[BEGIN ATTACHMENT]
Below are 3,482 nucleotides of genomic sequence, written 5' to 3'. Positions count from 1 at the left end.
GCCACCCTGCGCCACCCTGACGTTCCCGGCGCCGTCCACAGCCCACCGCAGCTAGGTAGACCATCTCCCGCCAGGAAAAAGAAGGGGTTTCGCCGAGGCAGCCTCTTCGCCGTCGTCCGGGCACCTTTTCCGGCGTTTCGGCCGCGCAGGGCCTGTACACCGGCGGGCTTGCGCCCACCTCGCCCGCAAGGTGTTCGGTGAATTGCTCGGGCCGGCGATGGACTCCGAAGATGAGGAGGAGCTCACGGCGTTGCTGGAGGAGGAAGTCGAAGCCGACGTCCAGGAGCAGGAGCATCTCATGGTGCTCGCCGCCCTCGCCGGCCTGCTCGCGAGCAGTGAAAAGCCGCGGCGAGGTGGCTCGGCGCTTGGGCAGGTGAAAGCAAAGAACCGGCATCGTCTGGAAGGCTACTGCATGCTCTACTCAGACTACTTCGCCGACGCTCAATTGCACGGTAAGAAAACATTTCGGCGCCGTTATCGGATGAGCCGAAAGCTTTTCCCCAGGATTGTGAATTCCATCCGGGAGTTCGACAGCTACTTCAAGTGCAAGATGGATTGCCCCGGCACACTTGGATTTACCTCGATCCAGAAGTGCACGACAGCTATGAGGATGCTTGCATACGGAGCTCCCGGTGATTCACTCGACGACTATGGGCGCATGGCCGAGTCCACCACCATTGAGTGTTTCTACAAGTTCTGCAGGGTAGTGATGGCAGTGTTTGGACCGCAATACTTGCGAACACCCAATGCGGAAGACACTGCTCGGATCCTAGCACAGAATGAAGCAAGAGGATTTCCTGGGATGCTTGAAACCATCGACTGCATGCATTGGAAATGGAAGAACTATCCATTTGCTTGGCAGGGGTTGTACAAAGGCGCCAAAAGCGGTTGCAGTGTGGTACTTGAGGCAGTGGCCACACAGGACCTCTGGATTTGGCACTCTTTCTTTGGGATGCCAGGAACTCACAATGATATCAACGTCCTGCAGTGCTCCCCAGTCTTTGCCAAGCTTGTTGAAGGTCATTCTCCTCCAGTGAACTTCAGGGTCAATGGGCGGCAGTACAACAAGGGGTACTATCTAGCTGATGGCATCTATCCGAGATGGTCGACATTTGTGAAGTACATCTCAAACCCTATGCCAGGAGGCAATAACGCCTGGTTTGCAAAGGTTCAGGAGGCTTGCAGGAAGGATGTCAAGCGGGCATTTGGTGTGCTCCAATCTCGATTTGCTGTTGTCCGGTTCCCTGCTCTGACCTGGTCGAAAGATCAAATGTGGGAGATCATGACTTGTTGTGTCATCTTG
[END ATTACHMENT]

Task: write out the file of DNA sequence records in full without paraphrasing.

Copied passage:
Below are 3,482 nucleotides of genomic sequence, written 5' to 3'. Positions count from 1 at the left end.
GCCACCCTGCGCCACCCTGACGTTCCCGGCGCCGTCCACAGCCCACCGCAGCTAGGTAGACCATCTCCCGCCAGGAAAAAGAAGGGGTTTCGCCGAGGCAGCCTCTTCGCCGTCGTCCGGGCACCTTTTCCGGCGTTTCGGCCGCGCAGGGCCTGTACACCGGCGGGCTTGCGCCCACCTCGCCCGCAAGGTGTTCGGTGAATTGCTCGGGCCGGCGATGGACTCCGAAGATGAGGAGGAGCTCACGGCGTTGCTGGAGGAGGAAGTCGAAGCCGACGTCCAGGAGCAGGAGCATCTCATGGTGCTCGCCGCCCTCGCCGGCCTGCTCGCGAGCAGTGAAAAGCCGCGGCGAGGTGGCTCGGCGCTTGGGCAGGTGAAAGCAAAGAACCGGCATCGTCTGGAAGGCTACTGCATGCTCTACTCAGACTACTTCGCCGACGCTCAATTGCACGGTAAGAAAACATTTCGGCGCCGTTATCGGATGAGCCGAAAGCTTTTCCCCAGGATTGTGAATTCCATCCGGGAGTTCGACAGCTACTTCAAGTGCAAGATGGATTGCCCCGGCACACTTGGATTTACCTCGATCCAGAAGTGCACGACAGCTATGAGGATGCTTGCATACGGAGCTCCCGGTGATTCACTCGACGACTATGGGCGCATGGCCGAGTCCACCACCATTGAGTGTTTCTACAAGTTCTGCAGGGTAGTGATGGCAGTGTTTGGACCGCAATACTTGCGAACACCCAATGCGGAAGACACTGCTCGGATCCTAGCACAGAATGAAGCAAGAGGATTTCCTGGGATGCTTGAAACCATCGACTGCATGCATTGGAAATGGAAGAACTATCCATTTGCTTGGCAGGGGTTGTACAAAGGCGCCAAAAGCGGTTGCAGTGTGGTACTTGAGGCAGTGGCCACACAGGACCTCTGGATTTGGCACTCTTTCTTTGGGATGCCAGGAACTCACAATGATATCAACGTCCTGCAGTGCTCCCCAGTCTTTGCCAAGCTTGTTGAAGGTCATTCTCCTCCAGTGAACTTCAGGGTCAATGGGCGGCAGTACAACAAGGGGTACTATCTAGCTGATGGCATCTATCCGAGATGGTCGACATTTGTGAAGTACATCTCAAACCCTATGCCAGGAGGCAATAACGCCTGGTTTGCAAAGGTTCAGGAGGCTTGCAGGAAGGATGTCAAGCGGGCATTTGGTGTGCTCCAATCTCGATTTGCTGTTGTCCGGTTCCCTGCTCTGACCTGGTCGAAAGATCAAATGTGGGAGATCATGACTTGTTGTGTCATCTTG